finally returned to life Friday last, paralyzing the entire
socio-economic life due to disrupted communication network for almost
11 days in the country. According to PTCL, Dubai-based experts have
restored the fault developed in the undersea cable near Karachi.
sector, which has lately emerged as one of the fastest growing sector
of the country, however carries a big question mark about its gigantic
infrastructure which caved in to a tiny fault merely 12 km Southwest
of Karachi coast in deep Arabian Sea.
The fault that
developed late last month in the submarine fibre-optic link
incapacitated millions of Internet and telephone users. Satellite
link-ups have restored some services but damage had already been done.
"It is difficult to give the account of monetary losses now but it has
definitely caused millions of dollars potential losses and a lot of
intangible damage you cannot quantify," owner of the largest chain of
the US out-sourced call centres Farrukh Aslam said.
sector made a robust growth in the past few years after strings of
reforms and liberalization that increased the sector's contribution to
country's gross domestic product (GDP) to 1.8 percent in fiscal ended
June 30 from 1.5 percent in the previous year.
"How pathetic it is
on the part of planners and the leadership that despite making tall
claims of revolutionizing the sector they are banking on only one
fibre optic link to connect with the outer world," said Aslam who is
the President of Call Centres Association of Pakistan, which members
number about 25.
for IT and Telecom Sector Awais Leghari conceded Aslam's comments and
was concerned over cable failure. "Unfortunately this incident will
send a wrong message to the international community, especially to
those thinking setting up of call centres in Pakistan," Leghari was
quoted as saying in the local newspapers.
Telecom sector was
able to attract 207.1 million dollars foreign direct investment in the
fiscal 2003-04 and estimated to attract over two billion dollars in
FDI for the year 2004-05.
It has also helped
generate considerable employment and in the past two years it provided
direct or indirect employment to 341,622 Pakistanis, according to
representatives were also mournful of huge potential losses, which
they could have attracted from neighbouring India. The incident
exposed Pakistan's reliance on a single undersea telecommunications
cable running from the port city of Karachi to the Fujairah Landing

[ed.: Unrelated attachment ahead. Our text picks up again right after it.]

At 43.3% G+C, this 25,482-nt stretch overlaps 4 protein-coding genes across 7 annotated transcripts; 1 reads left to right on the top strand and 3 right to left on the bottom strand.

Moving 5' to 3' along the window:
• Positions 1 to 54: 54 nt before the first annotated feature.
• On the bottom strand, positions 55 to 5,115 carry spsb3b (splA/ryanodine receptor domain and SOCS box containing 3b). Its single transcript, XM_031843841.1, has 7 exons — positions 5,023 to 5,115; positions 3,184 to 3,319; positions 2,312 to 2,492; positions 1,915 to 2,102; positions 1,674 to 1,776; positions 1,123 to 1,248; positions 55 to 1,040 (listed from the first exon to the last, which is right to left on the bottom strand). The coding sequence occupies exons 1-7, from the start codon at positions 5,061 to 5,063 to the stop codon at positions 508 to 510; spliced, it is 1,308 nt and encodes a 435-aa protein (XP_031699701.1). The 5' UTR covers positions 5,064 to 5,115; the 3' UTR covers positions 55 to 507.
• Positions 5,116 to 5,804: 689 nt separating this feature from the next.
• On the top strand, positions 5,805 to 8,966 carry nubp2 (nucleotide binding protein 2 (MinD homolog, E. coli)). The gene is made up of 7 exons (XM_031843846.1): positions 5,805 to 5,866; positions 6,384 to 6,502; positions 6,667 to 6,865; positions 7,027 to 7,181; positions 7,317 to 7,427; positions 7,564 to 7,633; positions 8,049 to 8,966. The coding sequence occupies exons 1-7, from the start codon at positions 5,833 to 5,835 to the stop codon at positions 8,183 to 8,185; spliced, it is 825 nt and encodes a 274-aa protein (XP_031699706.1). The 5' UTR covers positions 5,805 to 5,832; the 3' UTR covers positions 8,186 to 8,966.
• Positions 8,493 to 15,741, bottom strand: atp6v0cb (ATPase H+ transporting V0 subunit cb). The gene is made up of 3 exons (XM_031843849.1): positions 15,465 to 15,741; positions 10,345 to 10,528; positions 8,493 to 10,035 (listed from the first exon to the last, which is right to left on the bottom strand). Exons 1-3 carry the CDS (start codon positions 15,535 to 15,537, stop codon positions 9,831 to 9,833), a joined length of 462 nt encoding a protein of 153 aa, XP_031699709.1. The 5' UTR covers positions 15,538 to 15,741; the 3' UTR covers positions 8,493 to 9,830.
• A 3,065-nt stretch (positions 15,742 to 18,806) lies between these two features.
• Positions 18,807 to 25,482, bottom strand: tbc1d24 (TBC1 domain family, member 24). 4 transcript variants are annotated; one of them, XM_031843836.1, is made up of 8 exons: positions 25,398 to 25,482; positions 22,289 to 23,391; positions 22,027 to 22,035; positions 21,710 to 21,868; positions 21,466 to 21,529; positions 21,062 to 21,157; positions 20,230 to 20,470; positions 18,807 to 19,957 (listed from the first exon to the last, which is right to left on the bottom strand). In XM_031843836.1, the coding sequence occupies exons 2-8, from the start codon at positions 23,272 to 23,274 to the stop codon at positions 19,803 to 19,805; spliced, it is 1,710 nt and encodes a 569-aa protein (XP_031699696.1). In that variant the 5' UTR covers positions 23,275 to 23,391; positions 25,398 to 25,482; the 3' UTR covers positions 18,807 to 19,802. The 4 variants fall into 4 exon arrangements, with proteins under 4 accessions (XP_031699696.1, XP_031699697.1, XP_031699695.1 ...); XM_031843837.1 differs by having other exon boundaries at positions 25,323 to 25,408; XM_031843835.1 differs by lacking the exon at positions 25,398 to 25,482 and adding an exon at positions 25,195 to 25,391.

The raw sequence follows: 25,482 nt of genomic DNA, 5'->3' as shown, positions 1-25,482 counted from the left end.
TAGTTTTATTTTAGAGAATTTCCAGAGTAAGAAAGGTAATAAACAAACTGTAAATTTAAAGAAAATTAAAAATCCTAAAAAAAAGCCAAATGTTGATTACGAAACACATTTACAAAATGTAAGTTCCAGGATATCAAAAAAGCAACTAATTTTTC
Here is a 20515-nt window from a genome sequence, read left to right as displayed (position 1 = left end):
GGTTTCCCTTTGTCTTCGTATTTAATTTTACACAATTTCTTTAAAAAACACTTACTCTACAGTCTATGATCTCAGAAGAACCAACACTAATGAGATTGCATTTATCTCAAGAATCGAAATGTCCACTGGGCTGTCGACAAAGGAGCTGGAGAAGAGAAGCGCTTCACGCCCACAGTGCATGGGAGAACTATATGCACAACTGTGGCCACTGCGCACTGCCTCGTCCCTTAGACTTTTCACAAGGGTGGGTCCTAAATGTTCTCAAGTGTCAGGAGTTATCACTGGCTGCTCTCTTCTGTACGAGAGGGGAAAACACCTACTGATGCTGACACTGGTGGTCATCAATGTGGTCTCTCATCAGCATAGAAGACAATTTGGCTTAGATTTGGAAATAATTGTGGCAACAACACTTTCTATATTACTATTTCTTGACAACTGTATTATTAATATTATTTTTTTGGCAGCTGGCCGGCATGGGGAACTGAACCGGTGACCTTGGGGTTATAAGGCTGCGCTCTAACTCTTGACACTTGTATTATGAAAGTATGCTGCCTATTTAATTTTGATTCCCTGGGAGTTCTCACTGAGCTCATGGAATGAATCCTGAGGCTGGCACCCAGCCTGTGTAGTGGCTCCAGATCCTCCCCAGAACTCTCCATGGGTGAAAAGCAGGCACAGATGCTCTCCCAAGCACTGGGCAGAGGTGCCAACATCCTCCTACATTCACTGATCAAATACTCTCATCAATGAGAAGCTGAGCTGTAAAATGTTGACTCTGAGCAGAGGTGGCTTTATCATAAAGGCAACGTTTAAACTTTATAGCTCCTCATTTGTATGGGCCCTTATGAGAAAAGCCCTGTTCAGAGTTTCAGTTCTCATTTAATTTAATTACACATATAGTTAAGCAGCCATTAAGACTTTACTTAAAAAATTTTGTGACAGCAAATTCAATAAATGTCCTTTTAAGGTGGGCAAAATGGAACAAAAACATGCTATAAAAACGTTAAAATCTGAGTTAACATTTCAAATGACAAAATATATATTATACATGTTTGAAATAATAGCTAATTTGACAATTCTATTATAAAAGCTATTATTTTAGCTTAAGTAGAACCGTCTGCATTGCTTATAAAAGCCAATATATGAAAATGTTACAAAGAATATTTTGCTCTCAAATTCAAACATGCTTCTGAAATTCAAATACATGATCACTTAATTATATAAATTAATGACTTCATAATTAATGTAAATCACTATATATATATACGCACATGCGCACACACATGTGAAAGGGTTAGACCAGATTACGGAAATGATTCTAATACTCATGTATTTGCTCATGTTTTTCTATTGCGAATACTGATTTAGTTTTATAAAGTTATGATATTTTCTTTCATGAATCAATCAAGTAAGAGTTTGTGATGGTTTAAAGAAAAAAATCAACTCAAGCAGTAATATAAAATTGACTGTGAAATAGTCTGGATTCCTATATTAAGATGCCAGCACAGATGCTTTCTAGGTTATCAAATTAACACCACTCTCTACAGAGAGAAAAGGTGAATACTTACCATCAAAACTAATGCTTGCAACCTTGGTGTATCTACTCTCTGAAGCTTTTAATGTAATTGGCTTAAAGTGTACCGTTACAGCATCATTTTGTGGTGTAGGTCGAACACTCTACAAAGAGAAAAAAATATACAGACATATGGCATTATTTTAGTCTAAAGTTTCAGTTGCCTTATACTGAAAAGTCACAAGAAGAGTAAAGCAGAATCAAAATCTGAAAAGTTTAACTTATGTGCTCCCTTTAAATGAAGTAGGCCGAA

Station on the eastern coast of the United Arab Emirates (UAE), where
it initially splits into two routes on its way to Europe and the
Americas. The cable, which connects South East Asia, Middle East, and
Western Europe thus is called SEA-ME-WE-3.
undersea cable provides high-quality voice and data transmissions but
is not 100 percent reliable, leading to the use of satellite backup
systems. Pakistan's satellite telecommunications systems have limited
capacity and delays of 400 to 500 milliseconds to and from the US,
down from 450 to 550 milliseconds in 2002. Delays in excess of 500
milliseconds are considered unacceptable for commercial call centre
traffic. This situation does not disqualify the placement of
mission-critical work in Pakistan, but it might make Pakistan appear
less competitive than more expensive and lower quality IT service
providers elsewhere in the region. In India there have been five such
trans-regional cables, which serve its telecom needs uninterrupted.
PTCL was not even
able to have a technical backup or even expertise to timely and
effectively know as to what was wrong with the cable despite knowing
that the fault was mere 12 kilometers off the Karachi coast. Technical
backup was pathetic on the part of cable operator i.e. Singtel as the
ship it ordered to sail to the faulty point did not carry facilities
to undertake submarine operation. So delay become rather indispensable
as it had to summon another ship from UAE with such facilities.
But the single-source
reliance has meanwhile doomed further expansion plans in IT sector.
The call centre industry was looking ahead to bring in a business of
about 1.5 billion dollars from India as the US principals were finding
substitute of the country and Pakistan has been tipped as an effective
alternative because of lower wages and better English accent.
Besides, call centres
online banking and airline businesses were another hits. "Our all
business including reservation, ticketing, check-ins and 500 agents
all around the world are web-based and it all affected badly," said
Nasir Ali, Director of Airblue, a private airline.
"We had to switch on
manual work and that was very difficult for us besides we suffered
severe damage to our market credibility," he said.
Company Limited (PTCL), which has been recently sold to Etisalat of
UAE as part of the country's privatisation plan, is trying to join
more cable links to forestall any future mishaps.
"We have already an
agreement in hand with a consortium of 13 companies which is laying
sub-marine cable and by October this year it would be operative," said
PTCL's Senior Vice President for Special Projects, Mashkoor Hussain.
The project envisages
adjoining 13 countries through the cable, for which a protocol was
signed in 2002. Fujitsu of Japan and Alcatel of France are laying the
500 million-dollar cable which offer higher capacity of communication
and called SEA-ME-WE-4. Besides Pakistan and other countries, the
cable would connect India, UAE, Egypt, France, Indonesia, Bangladesh
and Sri Lanka.
"We are also
negotiating with India to joining a cable passing near our common
border," he said.
But the industry is
not convinced of the government plans.
"I can bet you if the
cable comes in operation by October and I have all my doubts they
could successfully negotiate a deal with Indians," Aslam said and
added:" these are all bureaucratic and political lies."